In Fataawa al-Lajnah al-Daa’imah it states: with regard to fasting specifically in Rajab, we do not know of any basis in Sharee’ah for doing that.

‘Umrah in Rajab
The ahaadeeth indicate that the Prophet (peace and blessings of Allaah be upon him) did not do ‘Umrah during Rajab, as it was narrated that Mujaahid said: ‘Urwah ibn al-Zubayr and I entered the mosque, and there was ‘Abd-Allaah ibn ‘Umar sitting near the room of ‘Aa’ishah (may Allaah be pleased with her). He was asked, “How many times did the Messenger of Allaah (peace and blessings of Allaah be upon him) do ‘Umrah?” He said, “Four times, and one of them was in Rajab.” We did not want to argue with him. We could hear ‘Aa’ishah Umm al-Mu’mineen brushing her teeth (i.e., the sound of the miswaak) in her room. ‘Urwah said, “O Mother of the Believers, did you not hear what Abu ‘Abd al-Rahmaan is saying?” She said, “What is he saying?” He said, “He is saying that the Messenger of Allaah (peace and blessings of Allaah be upon him) did ‘Umrah four times, one of them in Rajab.” She said, “May Allaah have mercy on Abu ‘Abd al-Rahmaan, [the Prophet (peace and blessings of Allaah be upon him)] never did ‘Umrah but he witnesses it (i.e., he was present with him), and he never did ‘Umrah during Rajab.” (Agreed upon).

It was reported by Muslim that Ibn ‘Umar heard this and did not say yes or no. Al-Nawawi said: the fact that Ibn ‘Umar remained silent when ‘Aa’ishah denied what he said indicates that he was confused, or had forgotten, or was uncertain. Hence it is an innovated bid’ah to single out Rajab for making ‘Umrah and to believe that doing ‘Umrah in Rajab has a specific virtue. Nothing to that effect has been narrated, besides the fact that the Prophet (peace and blessings of Allaah be upon him) is not reported to have made ‘Umrah during Rajab at all.

Shaykh ‘Ali ibn Ibraaheem al-‘Attaar (d. 724 AH) said:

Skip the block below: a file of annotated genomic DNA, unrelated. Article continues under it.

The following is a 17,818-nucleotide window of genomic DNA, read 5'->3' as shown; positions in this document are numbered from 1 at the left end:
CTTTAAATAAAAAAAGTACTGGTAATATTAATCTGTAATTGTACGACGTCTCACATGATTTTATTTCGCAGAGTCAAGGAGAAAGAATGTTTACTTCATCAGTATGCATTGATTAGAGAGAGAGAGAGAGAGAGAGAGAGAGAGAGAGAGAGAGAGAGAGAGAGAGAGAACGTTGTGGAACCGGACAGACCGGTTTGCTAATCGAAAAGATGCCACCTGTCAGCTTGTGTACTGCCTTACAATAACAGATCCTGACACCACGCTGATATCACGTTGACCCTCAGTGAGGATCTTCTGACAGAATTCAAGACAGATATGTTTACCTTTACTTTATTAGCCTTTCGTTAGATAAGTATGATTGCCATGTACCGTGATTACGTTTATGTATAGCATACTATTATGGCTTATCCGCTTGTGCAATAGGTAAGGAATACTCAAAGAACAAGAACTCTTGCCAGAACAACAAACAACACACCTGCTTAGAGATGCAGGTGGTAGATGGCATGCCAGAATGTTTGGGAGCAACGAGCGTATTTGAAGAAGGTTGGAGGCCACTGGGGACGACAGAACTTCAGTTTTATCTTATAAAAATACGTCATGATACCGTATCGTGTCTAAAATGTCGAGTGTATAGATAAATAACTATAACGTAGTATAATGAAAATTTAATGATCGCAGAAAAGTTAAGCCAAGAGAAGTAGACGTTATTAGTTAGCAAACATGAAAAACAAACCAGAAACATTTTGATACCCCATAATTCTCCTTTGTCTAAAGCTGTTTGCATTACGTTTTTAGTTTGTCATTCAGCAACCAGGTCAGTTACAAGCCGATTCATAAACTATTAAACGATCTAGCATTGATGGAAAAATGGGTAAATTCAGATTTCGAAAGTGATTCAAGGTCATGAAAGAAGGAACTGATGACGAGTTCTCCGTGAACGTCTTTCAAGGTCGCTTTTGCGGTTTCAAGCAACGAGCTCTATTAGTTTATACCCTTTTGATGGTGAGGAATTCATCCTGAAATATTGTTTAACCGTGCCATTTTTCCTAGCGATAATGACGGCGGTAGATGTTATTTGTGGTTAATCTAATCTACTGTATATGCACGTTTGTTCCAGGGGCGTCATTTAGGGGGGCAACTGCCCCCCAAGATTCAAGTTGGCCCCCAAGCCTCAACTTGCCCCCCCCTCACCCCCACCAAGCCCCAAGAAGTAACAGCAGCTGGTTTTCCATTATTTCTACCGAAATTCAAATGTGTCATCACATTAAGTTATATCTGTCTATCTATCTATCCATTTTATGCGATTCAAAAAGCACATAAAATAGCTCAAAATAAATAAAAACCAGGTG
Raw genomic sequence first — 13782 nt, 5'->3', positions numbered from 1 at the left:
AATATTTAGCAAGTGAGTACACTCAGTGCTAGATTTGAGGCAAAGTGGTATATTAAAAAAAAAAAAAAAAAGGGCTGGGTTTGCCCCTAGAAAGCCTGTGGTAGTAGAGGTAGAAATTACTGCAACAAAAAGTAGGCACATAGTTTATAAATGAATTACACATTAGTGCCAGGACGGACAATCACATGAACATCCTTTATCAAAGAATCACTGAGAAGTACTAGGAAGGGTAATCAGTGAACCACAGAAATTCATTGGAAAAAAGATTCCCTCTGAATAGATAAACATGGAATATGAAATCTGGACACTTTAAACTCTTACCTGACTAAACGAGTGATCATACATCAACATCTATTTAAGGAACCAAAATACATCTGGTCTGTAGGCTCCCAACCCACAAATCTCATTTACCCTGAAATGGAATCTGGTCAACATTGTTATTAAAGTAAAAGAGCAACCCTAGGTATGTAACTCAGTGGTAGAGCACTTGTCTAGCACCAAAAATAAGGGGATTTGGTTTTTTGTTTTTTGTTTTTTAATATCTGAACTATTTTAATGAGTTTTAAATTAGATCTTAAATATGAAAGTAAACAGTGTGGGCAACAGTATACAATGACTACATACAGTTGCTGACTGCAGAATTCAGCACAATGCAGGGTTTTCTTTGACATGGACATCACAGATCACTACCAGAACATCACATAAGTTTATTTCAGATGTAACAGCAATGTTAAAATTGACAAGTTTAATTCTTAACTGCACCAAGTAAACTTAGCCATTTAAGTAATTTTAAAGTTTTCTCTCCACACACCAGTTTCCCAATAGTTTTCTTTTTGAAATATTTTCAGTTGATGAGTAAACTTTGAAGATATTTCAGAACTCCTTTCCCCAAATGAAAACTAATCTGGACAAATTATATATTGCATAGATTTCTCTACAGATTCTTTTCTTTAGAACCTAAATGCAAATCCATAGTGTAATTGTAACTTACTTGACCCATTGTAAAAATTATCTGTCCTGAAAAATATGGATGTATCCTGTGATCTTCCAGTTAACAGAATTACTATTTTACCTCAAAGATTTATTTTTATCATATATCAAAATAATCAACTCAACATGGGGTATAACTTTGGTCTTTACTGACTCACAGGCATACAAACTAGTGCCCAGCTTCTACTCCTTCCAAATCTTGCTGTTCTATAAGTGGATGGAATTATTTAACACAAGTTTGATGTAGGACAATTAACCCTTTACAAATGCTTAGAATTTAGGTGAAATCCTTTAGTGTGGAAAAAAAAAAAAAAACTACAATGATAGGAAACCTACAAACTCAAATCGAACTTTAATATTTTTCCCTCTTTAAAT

One of the things that I have heard about the people of Makkah – may Allaah increase it in honour – is that they do ‘Umrah frequently during Rajab. This is something for which I know of no basis, all I know is that it was reported in the hadeeth that the Messenger of Allaah (peace and blessings of Allaah be upon him) said: “ ‘Umrah in Ramadaan is equivalent to Hajj.”

Shaykh Muhammad ibn Ibraaheem (may Allaah have mercy on him) said in his Fataawaa:

As for singling out some of the days of Rajab for any kind of good deed, ziyaarah (visiting the House of Allaah, the Ka’bah) or anything else, there is no basis for this, because Imaam Abu Shaamah stated in his book al-Bida’ wa’l-Hawaadith: specifying acts of worship at times that were not specified by sharee’ah is wrong; no time is to be regarded as better than any other except in cases where the sharee’ah gave preference to a certain act of worship at a certain time, or stated that any good deed done at this time is better than good deeds done at other times. Hence the scholars denounced the practice of singling out the month of Rajab for doing ‘Umrah frequently.

But if a person goes for ‘Umrah during Rajab without believing that this has any particular virtue and because it is just a coincidence that it is easier for him to go at this time, then there is nothing wrong with that.

Bid’ah and innovations in the month of Rajab
Innovation in religion is one of the serious matters which go against the Book of Allaah and the Sunnah. The Prophet (peace and blessings of Allaah be upon him) did not die until after the religion had been perfected. Allaah says (interpretation of the meaning):
… This day, I have perfected your religion for you, completed My favour upon you, and have chosen for you Islam as your religion…” [al-Maa’idah 5:3]